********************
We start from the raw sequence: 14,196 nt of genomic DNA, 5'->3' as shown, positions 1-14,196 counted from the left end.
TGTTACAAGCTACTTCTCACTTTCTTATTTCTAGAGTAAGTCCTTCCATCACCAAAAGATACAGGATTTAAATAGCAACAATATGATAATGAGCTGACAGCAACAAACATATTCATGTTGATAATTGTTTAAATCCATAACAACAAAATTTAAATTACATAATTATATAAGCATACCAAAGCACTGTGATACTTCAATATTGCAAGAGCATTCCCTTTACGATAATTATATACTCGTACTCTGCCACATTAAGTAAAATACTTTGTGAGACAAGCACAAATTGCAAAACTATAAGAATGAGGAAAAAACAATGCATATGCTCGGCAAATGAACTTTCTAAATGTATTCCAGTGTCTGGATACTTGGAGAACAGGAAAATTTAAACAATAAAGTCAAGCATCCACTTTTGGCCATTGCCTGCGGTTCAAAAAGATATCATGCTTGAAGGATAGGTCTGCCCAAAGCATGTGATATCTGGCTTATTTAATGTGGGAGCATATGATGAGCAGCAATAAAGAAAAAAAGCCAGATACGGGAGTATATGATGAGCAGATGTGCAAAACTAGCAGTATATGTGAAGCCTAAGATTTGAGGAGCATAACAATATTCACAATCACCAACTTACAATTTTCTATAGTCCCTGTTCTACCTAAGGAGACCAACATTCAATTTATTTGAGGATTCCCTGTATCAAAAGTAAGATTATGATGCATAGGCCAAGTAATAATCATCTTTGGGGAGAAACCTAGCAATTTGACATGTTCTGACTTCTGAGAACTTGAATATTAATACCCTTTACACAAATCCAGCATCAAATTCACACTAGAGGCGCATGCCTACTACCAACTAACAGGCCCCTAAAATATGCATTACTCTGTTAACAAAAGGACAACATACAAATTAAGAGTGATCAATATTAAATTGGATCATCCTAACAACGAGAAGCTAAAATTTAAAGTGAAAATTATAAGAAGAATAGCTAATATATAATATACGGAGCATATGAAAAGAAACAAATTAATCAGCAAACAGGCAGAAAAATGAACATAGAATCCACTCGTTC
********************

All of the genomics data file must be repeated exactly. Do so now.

We start from the raw sequence: 14,196 nt of genomic DNA, 5'->3' as shown, positions 1-14,196 counted from the left end.
TGTTACAAGCTACTTCTCACTTTCTTATTTCTAGAGTAAGTCCTTCCATCACCAAAAGATACAGGATTTAAATAGCAACAATATGATAATGAGCTGACAGCAACAAACATATTCATGTTGATAATTGTTTAAATCCATAACAACAAAATTTAAATTACATAATTATATAAGCATACCAAAGCACTGTGATACTTCAATATTGCAAGAGCATTCCCTTTACGATAATTATATACTCGTACTCTGCCACATTAAGTAAAATACTTTGTGAGACAAGCACAAATTGCAAAACTATAAGAATGAGGAAAAAACAATGCATATGCTCGGCAAATGAACTTTCTAAATGTATTCCAGTGTCTGGATACTTGGAGAACAGGAAAATTTAAACAATAAAGTCAAGCATCCACTTTTGGCCATTGCCTGCGGTTCAAAAAGATATCATGCTTGAAGGATAGGTCTGCCCAAAGCATGTGATATCTGGCTTATTTAATGTGGGAGCATATGATGAGCAGCAATAAAGAAAAAAAGCCAGATACGGGAGTATATGATGAGCAGATGTGCAAAACTAGCAGTATATGTGAAGCCTAAGATTTGAGGAGCATAACAATATTCACAATCACCAACTTACAATTTTCTATAGTCCCTGTTCTACCTAAGGAGACCAACATTCAATTTATTTGAGGATTCCCTGTATCAAAAGTAAGATTATGATGCATAGGCCAAGTAATAATCATCTTTGGGGAGAAACCTAGCAATTTGACATGTTCTGACTTCTGAGAACTTGAATATTAATACCCTTTACACAAATCCAGCATCAAATTCACACTAGAGGCGCATGCCTACTACCAACTAACAGGCCCCTAAAATATGCATTACTCTGTTAACAAAAGGACAACATACAAATTAAGAGTGATCAATATTAAATTGGATCATCCTAACAACGAGAAGCTAAAATTTAAAGTGAAAATTATAAGAAGAATAGCTAATATATAATATACGGAGCATATGAAAAGAAACAAATTAATCAGCAAACAGGCAGAAAAATGAACATAGAATCCACTCGTTC